Originally from the Belgian town of d’Uccle (don’t you love it when names are used so sensibly) these birds are a true bantam variety.

They don’t come in standard sizes unlike many Battam varieties.

But the Belgian d’Uccle was only created in the early twentieth century instead of having its origins in ancient China. 

In terms of looks, the d’Uccle has a coat of feathers-much like you would see on any other type of chicken. 

And their legs have lots of feathers. 

These birds come in jet black and mottled black varieties but the breed has an enormous colour range including blue, white and millefleur. 

Weight wise d’Uccles are considerably lighter than Silkies with an ideal male specimen weighing between 700 and 800 grams. 

[3] Booted Bantam

If you like the look of a Belgian d’Uccle but are struggling to find any to buy then you won’t go too far wrong with a Booted Batam.

Which is a d’Uccle doppelganger, if you like.

And if you think that they might be identical twins then you might be right.

Because booted bantams were one of the breeds used to create d’Uccles. 

[4] Cochin

Moving onto something a bit different.

The Cochin is another variety of black chicken with feathers on its feet.

Although its origins are in China, new variants were created when it was exported to Europe and to the US in the mid 19th century. 

These birds look regal. 

They have an abundance of feathers that are so thick around their legs that you can be hard pressed to sometimes see their feet. 

A vibrant red comb and wattle finish off the very sophisticated look.

Cochins are available as large fowl and bantam varieties- well in the US at least.

A standard size (male)  bird can weigh over 5 kg, whereas a bantams tips the scales at somewhere around 900 g. 

Cochin Bantams aren’t a recognised breed in the UK. 

Other colours that you can opt for when it comes to Cochins are buf, cuckoo and grouse.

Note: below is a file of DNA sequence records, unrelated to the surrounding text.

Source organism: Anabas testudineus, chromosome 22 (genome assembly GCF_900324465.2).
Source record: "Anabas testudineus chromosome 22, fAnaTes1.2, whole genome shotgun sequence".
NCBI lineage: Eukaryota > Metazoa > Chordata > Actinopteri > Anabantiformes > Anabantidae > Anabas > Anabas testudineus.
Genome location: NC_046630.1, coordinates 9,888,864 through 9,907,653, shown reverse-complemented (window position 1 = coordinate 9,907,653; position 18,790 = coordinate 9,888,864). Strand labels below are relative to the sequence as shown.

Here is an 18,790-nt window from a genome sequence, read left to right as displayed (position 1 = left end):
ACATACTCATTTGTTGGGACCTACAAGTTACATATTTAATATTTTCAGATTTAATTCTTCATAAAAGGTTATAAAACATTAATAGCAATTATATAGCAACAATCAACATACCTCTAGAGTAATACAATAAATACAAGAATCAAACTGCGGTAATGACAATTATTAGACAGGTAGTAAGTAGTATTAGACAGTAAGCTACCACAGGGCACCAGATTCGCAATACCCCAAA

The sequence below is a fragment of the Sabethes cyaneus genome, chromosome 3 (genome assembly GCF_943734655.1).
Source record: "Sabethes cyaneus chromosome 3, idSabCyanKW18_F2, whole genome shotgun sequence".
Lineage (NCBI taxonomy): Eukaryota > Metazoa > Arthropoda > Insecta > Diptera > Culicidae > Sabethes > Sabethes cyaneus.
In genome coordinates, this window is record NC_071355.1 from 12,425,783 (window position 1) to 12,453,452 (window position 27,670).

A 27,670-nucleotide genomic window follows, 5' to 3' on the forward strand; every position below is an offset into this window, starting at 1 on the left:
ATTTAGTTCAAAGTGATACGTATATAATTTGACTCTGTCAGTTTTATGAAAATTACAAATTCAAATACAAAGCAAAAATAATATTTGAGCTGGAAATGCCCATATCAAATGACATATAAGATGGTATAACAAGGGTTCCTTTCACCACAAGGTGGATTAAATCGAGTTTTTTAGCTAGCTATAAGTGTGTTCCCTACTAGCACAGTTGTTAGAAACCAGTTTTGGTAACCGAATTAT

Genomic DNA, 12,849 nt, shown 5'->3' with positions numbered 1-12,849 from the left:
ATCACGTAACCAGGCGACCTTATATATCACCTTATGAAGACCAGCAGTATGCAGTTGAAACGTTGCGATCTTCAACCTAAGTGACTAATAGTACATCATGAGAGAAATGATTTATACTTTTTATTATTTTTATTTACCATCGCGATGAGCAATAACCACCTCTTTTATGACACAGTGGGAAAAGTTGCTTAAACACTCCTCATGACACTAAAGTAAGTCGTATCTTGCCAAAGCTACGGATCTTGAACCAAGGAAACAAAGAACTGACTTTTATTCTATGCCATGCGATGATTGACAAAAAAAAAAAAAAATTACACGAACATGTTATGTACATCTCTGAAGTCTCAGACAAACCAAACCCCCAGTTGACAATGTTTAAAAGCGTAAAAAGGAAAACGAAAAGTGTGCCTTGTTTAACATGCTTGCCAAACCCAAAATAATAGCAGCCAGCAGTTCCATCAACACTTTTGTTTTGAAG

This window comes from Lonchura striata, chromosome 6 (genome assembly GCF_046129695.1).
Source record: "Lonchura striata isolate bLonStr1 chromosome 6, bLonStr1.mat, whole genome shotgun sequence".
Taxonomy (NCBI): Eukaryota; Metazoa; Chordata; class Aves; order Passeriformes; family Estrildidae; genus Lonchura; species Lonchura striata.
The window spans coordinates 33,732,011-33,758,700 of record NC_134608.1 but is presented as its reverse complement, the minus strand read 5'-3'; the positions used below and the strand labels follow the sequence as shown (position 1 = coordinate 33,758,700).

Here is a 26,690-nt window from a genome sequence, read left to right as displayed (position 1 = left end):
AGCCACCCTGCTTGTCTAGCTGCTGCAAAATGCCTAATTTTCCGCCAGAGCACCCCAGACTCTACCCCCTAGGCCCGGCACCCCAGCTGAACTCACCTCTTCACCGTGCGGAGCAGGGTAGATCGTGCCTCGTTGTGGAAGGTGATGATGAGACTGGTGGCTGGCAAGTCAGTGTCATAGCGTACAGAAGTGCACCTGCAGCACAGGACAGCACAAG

[5] Faverolles

Named after the small French village in Northern France where the breed was created in the mid 19th century, Faverolles are another fine looking bird.

Although they are available in black, they aren’t common in that colour.

Their most common colour is salmon.

Like the Cochin, they come in standard and bantam sizes. 

A standard size male should weigh around 8 lbs or 4 kgs whereas a male Faverolles bantam should weigh around 1.2 kgs. 

And what about their legs?

Well, their legs don’t tend to be covered in as many feathers as Cocins but their leg plumage is still impressive. 

[6] Sultans

Sultan chickens originate from Turkey- a part of the world that we are yet to travel to in this article.

Little is known about their true origins as more accurate details were only kept when they were first exported to England in the mid nineteenth century. 

However, their name is derived from the fact that these birds were kept in the gardens of the Turkish royalty (Sultans.)

Like the Silkie, Sultans have a crested head or a wonderful crop of tiny feathers on top of their head instead of a comb.

They have a fine set of feathers which extend all the way down their legs and curl over their feet. 

Once again, Sultans can be bought as standard sized chickens or bantams.

To give you an indication of sizes, a standard sized male will be lucky to weigh 3 kilos or 6 pounds.

Which makes Sultan chickens one of the smallest large breed chickens.

The most common colouring for Sultans is pure white.

They do come in black but you may need to hunt a little harder for them. 

And their other claim to fame?

They are one of few breeds of chickens that have five toes.

Photo credits

¹ Photo by normanack on Flickr